Self Catching Fish
Researchers at the Marine Biological Laboratory at Wood’s Hole, Massachusetts, are testing a plan to train fish to catch themselves by using a sound broadcast to attract them into a net. If it works, the system could eventually allow black sea bass to be released into the open ocean, where they would grow to market size, then swim into an underwater cage to be harvested when they hear the signal.
“It sounds crazy, but it’s real,” said Simon Miner, a research assistant at the Marine Biological Laboratory at Wood’s Hole, which received a $270,000 grant for the project from the National Oceanic and Atmospheric Administration.
Mr Miner said the first step in the project was to establish whether fish could be trained. Fish, including black sea bass, stout and bottom-dwelling fish, were kept in a circular tank and fed in an enclosed feeding area within the tank.
Scientists would sound a tone before they dropped food into the feeding area, which the fish could enter through a small opening. The tone was played for 20 second, three times a day, for about two weeks.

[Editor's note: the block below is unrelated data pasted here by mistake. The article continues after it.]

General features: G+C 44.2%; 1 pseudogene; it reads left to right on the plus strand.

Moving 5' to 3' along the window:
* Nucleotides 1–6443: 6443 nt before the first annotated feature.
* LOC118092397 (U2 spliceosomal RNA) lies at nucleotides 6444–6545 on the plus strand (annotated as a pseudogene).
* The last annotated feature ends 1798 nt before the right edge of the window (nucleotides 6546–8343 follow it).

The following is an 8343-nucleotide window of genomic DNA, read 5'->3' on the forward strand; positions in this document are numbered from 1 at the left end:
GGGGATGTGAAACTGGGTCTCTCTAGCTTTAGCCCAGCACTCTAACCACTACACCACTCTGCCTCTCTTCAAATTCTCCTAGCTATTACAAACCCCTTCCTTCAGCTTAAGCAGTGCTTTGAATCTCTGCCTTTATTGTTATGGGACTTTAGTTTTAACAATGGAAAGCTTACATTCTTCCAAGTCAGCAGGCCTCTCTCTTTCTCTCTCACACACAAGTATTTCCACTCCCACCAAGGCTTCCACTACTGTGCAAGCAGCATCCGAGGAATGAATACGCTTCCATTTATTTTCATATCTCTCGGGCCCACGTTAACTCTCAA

The result, according to Mr Miner, was “remote-control fish”.
“You hit that button and they go into that area and they wait patiently,” he said. Mr Miner is now trying to determine how the fish remember to associate the sound with food. He said the fish were fed outside the feeding zone for a few days, and then the tone was reinstated to see if they would return to the feeding area. Some fish forgot after five days, while others remembered for as long as 10, Mr Miner said.
In May, scientists will expand the experiment by bringing about 5,000 black sea bass to a feeding station called an AquaDome in Buzzards Bay, 45 miles south-east of Boston. The fish will be fed in a dome after a sound broadcast and, when sufficiently “trained”, will eventually be freed.
Two days later researchers will then sound the tone to see if they return. But fish farmers will take some convincing before they adopt this system.
“The commercial side is going to be sceptical,” said Randy MacMillan, the president of the National Aquaculture Association in America.
“My experience with fish is they will wander far and wide,” he added.